Solitary bees are getting some amazing support from bee enthusiasts in England! Two regional communities have built massive world-record-breaking bee houses designed for their local solitary bees.
The United Kingdom has 250 species of solitary bees including mason bees (similar to our resin bees) and leafcutter bee species. Just like the better known social honeybees, these vital solitary bee species are threatened by shortages of food and nesting sites.
In 2011 volunteers helped the London Wildlife Trust and architecture company Make: Good build an immense solitary bee house in Barking, east London. Constructed from more than 20,000 pieces of bamboo and 200 logs, it measured a world-record 16.5 sq m! The volunteers spent three weeks cutting, sawing and drilling into the wood to create this masterpiece:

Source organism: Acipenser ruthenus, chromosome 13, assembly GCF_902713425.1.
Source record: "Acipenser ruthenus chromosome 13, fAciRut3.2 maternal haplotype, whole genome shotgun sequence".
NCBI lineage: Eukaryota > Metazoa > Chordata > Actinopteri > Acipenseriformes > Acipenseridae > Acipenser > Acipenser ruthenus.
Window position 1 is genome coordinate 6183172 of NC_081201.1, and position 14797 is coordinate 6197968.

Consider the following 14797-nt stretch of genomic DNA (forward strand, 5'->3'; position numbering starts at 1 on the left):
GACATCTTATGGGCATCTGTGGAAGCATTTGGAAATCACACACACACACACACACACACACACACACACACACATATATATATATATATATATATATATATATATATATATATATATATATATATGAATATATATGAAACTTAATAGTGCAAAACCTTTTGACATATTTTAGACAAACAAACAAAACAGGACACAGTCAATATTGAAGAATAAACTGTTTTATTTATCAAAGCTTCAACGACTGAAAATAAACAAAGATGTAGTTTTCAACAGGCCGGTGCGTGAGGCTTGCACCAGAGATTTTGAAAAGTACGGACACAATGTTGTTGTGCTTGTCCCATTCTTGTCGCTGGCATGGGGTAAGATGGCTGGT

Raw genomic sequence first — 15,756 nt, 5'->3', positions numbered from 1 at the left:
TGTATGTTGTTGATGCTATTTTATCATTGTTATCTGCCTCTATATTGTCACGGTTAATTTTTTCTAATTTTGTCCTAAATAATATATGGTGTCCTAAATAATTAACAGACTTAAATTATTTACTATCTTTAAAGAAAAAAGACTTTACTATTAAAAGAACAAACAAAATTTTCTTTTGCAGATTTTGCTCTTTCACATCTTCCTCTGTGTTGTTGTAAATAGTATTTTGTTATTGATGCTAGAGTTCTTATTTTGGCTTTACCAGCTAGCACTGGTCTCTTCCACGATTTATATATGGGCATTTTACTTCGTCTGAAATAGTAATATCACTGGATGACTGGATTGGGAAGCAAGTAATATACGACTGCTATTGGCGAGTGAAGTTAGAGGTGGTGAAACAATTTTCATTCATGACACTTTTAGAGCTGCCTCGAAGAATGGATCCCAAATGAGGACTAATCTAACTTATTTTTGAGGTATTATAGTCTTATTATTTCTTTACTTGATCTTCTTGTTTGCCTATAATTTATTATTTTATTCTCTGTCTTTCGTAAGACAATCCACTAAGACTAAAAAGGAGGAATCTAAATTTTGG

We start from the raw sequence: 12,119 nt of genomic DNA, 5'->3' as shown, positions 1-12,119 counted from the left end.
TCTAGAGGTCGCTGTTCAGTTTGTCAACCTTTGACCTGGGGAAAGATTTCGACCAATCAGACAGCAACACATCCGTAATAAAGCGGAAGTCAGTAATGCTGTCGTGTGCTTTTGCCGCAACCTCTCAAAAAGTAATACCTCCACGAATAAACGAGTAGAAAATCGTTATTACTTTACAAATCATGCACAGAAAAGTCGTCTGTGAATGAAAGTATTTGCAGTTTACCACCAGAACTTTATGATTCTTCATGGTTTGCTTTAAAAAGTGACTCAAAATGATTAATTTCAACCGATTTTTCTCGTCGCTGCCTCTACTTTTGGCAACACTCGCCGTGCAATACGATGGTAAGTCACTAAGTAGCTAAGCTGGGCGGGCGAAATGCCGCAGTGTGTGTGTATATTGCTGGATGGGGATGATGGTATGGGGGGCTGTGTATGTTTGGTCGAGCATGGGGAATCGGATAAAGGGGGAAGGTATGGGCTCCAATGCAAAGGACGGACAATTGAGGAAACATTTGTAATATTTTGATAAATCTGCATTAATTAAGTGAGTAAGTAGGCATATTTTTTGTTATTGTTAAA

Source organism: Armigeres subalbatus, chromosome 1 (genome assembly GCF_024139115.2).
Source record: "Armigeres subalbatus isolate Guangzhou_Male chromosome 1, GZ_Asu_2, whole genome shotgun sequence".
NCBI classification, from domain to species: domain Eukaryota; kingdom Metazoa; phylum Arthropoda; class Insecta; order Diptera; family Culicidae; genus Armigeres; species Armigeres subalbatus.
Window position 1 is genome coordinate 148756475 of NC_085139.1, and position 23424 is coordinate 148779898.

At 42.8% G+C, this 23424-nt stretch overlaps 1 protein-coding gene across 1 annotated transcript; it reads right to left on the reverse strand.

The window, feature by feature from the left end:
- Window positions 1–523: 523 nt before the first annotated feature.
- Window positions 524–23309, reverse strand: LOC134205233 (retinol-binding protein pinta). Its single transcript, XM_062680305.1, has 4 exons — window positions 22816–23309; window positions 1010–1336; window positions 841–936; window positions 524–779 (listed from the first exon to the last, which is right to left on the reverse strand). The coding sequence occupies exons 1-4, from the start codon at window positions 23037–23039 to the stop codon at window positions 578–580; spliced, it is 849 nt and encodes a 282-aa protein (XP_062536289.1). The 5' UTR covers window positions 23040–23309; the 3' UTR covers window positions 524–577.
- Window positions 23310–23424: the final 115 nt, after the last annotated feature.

(Note: Both of these videos seem to have little or no sound tracks but they show some great footage of the bee houses and the construction processes.)
The previous world record was set by the Kent Wildlife Trust and volunteers in 2010 when they built a solitary bee house that covered an area of nearly 12 sq m:
Both bee houses would have provided enough narrow holes for the nests of thousands of mason and leafcutter bees:
-- English mason bees are similar to our resin bees. They nest inside narrow holes. Each female lays her eggs in a series of cells in the cavity and then seals the entrance with mud.
-- English leafcutter bees are very much like our Australian leafcutter bees. They cut neat circles or ovals from soft leaves and use this material to build individual cells inside narrow cavities. It is a fascinating sight to see a leafcutter bee flying back to her nest carrying a leaf piece held underneath her body by her legs.
Congratulations to both groups for their amazing constructions!
More details about these world-record-breaking bee houses can be found here: